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My dear Kathleen,
So I heard you murmur something about the ending of last night’s episode of “Mad Men” during our morning meeting. Since you remain quagmired in deadlines, I’ll start off with MY impressions of that dreamy ending and see if we don’t meet somewhere in the middle.
Which is exactly where Peggy and Don met up last night. Throughout the season, Peggy has gone from emotional wreck, to hostile, to humbled creative (thank you Ginsberg and Don), back to hostile for a bit, then back to emotional, but this time, she’s clear for the first time in a long time.
And that’s because Don did what he’s not known for: stepping back and letting her talent shine because he’s utterly assured that she can bring the Burger Chef deal home, just like she said she would. This despite Pete et al’s insistence that Don lead the pitch to lend it some “authority” (at which point I screamed at the TV) and place Peggy in the mother role RIGHT AFTER SHE NAILED HER INITIAL PRESENTATION. My rage knew no bounds at that point. Peggy is SO not a mom/supporting actor, and she won’t be pigeon-holed, oh no!
In a giant turn, Don, essentially, serves as a prop for Peggy’s better strategy; he was her mirror and that’s it. He countered with another idea, sure, but that’s his job. She called it a stinker and he shrugged it off, no arguments. Her own creative insinct — nurtured by Don past and present — spurred her on to come with a very lovely idea for Burger Chef. And note: this is AFTER she’d already come up with a winner that got everyone’s – Lou’s included! – vote of confidence. Still, she wanted more – because she’s a pro, like Joan, and an artist, like Don.
And I really do like her second idea (better than the first one), because it better addresses the time’s changing social strata and gender roles by taking the scene out of the traditional home — made beautifully clear right as the episode opened, with the hesitant housewife’s customer survey feedback: she feels bad for not making a homemade dinner, but Burger Chef is quick, easy and local. Dinner isn’t solely mom’s realm anymore — dad actually CAN procure dinner! Mom doesn’t HAVE to shop, cook, and wash dishes while schlepping the kids around all day! The “family table” has gone mobile (perhaps so has the family itself), and Peggy proposes a campaign that will assuage the housewives’ guilt over their new dinner strategy.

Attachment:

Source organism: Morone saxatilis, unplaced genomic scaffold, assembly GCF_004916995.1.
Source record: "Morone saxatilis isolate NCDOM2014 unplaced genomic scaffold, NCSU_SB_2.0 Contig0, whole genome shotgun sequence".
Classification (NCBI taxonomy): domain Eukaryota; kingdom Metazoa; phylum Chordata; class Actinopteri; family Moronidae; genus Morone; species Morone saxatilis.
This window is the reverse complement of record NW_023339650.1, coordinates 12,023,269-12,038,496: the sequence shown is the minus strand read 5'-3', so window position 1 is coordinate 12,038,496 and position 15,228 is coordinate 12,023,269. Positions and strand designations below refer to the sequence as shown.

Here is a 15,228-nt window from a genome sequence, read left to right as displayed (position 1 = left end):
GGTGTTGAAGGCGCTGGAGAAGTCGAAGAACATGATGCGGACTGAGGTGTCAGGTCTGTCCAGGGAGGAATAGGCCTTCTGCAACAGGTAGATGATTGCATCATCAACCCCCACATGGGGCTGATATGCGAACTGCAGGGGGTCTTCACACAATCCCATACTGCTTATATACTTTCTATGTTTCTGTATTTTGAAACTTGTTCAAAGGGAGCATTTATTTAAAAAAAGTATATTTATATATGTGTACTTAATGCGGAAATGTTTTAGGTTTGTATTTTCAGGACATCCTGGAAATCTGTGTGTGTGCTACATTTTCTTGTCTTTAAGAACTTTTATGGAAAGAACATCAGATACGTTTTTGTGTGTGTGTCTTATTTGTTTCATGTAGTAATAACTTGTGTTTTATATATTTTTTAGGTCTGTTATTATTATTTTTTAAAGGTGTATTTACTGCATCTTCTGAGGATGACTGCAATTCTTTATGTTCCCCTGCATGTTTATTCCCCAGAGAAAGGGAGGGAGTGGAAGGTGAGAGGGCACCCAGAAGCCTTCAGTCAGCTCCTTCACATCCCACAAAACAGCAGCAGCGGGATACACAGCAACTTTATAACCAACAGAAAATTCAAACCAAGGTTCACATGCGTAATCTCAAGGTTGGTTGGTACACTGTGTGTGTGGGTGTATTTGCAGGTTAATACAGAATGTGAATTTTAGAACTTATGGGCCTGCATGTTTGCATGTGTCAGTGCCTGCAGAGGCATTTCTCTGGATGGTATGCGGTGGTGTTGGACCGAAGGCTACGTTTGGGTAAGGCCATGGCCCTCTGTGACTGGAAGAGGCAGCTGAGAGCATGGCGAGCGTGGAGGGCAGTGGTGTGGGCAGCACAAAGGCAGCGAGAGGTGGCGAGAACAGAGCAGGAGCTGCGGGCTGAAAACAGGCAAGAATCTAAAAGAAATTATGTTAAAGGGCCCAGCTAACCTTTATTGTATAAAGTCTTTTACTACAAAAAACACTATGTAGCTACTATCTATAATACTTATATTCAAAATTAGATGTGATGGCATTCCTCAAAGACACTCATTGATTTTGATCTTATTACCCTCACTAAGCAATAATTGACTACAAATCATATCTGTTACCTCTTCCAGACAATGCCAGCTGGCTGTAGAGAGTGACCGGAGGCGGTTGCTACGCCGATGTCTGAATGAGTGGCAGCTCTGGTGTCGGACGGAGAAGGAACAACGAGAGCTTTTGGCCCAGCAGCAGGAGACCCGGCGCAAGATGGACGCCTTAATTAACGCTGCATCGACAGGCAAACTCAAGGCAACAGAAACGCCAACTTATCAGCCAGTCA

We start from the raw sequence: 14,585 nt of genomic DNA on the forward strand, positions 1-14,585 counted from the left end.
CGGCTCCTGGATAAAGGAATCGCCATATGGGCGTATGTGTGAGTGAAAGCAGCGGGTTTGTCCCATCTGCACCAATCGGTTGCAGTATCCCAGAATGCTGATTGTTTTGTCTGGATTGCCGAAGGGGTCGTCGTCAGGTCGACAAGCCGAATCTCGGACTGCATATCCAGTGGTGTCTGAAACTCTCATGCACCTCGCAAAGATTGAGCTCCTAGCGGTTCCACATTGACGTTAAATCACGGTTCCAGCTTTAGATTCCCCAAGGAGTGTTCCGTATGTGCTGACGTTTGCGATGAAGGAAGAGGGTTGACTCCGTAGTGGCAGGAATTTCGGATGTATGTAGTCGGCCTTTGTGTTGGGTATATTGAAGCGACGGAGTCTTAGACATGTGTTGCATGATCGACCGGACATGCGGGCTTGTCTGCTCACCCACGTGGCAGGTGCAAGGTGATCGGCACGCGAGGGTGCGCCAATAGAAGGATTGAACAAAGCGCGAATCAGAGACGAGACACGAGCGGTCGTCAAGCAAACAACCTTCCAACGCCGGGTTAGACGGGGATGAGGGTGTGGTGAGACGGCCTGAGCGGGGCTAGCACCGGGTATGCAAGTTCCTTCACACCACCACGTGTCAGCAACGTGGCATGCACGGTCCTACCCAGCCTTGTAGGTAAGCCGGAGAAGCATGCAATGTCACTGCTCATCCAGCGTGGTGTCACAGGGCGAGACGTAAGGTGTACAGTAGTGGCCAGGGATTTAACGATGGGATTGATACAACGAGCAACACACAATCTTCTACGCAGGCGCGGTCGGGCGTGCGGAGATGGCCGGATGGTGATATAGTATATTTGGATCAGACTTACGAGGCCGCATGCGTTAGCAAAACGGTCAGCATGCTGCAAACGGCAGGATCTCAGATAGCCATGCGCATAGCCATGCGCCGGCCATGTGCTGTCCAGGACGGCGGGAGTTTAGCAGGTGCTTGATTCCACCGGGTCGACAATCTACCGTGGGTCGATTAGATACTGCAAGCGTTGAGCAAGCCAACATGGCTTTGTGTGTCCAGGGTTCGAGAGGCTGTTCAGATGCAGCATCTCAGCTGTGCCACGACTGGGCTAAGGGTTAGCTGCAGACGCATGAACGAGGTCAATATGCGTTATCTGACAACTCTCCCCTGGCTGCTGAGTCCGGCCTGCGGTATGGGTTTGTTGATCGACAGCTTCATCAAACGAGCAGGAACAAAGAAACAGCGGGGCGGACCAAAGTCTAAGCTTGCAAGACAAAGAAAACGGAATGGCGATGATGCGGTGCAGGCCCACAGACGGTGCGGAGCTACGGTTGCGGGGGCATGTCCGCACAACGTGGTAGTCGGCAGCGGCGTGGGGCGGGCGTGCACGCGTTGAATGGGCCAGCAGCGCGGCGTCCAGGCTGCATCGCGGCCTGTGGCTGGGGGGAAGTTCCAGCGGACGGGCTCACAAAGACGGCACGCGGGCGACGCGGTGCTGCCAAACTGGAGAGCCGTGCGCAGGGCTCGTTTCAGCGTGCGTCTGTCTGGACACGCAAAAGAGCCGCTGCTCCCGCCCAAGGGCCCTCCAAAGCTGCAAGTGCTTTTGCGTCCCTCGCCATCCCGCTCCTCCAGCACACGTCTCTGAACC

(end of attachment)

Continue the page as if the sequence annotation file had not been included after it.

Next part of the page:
Still, the hostility tried to rear its head again, and it was kinda hilarious. Peggy had a few lines of the night, among them, “Did you park your white horse outside?” when Don, too, shows up to work on the weekend — because that’s ALSO what he does, unlike his peers on the board. (Her other great line, in convo with Don, is when she predicts just when, whilst presenting the Burger Chef work, he’ll “hit the tagline like [he] just thought of it.” “Do I do that?” he asks, genuinely perplexed. Classic.)
The new Don doesn’t take the bait; he gets down to work, acts as sounding board and encouragement-deliverer, and it results in a moment of true connection both parties desperately need.
I guess Sinatra has that effect, ay?
Doo be doo be dooooooo,